According to a calculation by the Wall Street Journal, “Trump’s choices for four cabinet positions—Treasury, Commerce, Education and Transportation—have a combined net worth of at least $8.1 billion.” That is four times the net worth of Obama’s appointees for those positions in 2012 and 20 times the worth of Bush’s nominees in 2004, a demonstration that Trump’s government will not be merely for the financial aristocracy, but of and by them as well.

As these figures suggest, Trump is only escalating a process that has long been under way in administrations of both capitalist parties. It is noteworthy that there has been hardly any Democratic Party criticism of the cabinet of millionaires and billionaires assembled by Trump, since Obama also appointed a billionaire political backer, Hyatt Hotel heiress Penny Pritzker, to his cabinet as Secretary of Commerce.

Two of the members of Trump’s new advisory panel, JPMorgan Chase CEO Dimon and BlackRock CEO Fink, are longtime contributors and supporters of the Democratic Party. Obama actually raised more campaign funds on Wall Street in 2008 than his Republican opponent John McCain.

Nor has there been any criticism from any prominent Democrat of the rabid nationalism and fascistic demagogy of Trump’s Cincinnati speech. That is because the Democratic Party takes its marching orders from the same ruling elite that has rallied behind Trump’s declaration of economic warfare against overseas rivals of American corporations and banks.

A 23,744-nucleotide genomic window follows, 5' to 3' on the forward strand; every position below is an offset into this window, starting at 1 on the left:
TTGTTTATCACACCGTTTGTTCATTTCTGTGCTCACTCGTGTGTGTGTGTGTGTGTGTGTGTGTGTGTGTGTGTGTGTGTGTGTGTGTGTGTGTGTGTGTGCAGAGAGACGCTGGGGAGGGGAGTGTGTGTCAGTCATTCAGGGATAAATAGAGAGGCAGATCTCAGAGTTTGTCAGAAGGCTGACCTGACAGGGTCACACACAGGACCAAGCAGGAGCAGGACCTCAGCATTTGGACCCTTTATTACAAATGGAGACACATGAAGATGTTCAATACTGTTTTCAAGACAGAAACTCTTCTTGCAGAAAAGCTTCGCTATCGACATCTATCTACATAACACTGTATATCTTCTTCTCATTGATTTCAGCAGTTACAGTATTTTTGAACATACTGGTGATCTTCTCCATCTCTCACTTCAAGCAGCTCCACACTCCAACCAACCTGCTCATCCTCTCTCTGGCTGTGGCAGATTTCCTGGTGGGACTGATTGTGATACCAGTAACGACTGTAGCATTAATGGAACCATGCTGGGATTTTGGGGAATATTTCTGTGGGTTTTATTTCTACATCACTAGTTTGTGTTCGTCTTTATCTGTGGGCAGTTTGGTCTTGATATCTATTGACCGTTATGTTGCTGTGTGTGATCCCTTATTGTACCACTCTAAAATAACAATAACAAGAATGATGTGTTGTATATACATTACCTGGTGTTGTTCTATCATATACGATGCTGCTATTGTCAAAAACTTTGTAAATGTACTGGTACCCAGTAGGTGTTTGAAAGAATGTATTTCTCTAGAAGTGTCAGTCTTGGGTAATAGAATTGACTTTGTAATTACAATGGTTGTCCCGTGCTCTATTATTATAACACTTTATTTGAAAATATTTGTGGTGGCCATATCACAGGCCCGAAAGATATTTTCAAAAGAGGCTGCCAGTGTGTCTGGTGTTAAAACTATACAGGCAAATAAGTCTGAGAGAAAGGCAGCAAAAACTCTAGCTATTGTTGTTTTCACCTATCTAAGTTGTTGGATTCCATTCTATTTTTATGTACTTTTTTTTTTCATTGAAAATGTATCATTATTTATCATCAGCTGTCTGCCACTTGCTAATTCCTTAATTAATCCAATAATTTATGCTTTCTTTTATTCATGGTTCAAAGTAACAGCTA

Trump spokesmen responded with outrage to the suggestion that there was any contradiction between Trump’s populist claims to defend the interests of working people and his establishing a government of the super-rich. Transition spokesman Jason Miller called the nominees a “cabinet of winners.”

Transition aide Anthony Scaramucci, himself the founder and co-managing partner of investment firm SkyBridge Capital, denounced what he called the “demonization of success … If people in the United States have lived the American dream and have been able to amass that kind of wealth, well certainly they’re super talented, or in what the president-elect says, they're actually ‘killers.‘”

He continued, “I really want to push back very strongly on this whole billionaire criticism. Why is it so bad to be a billionaire, okay?”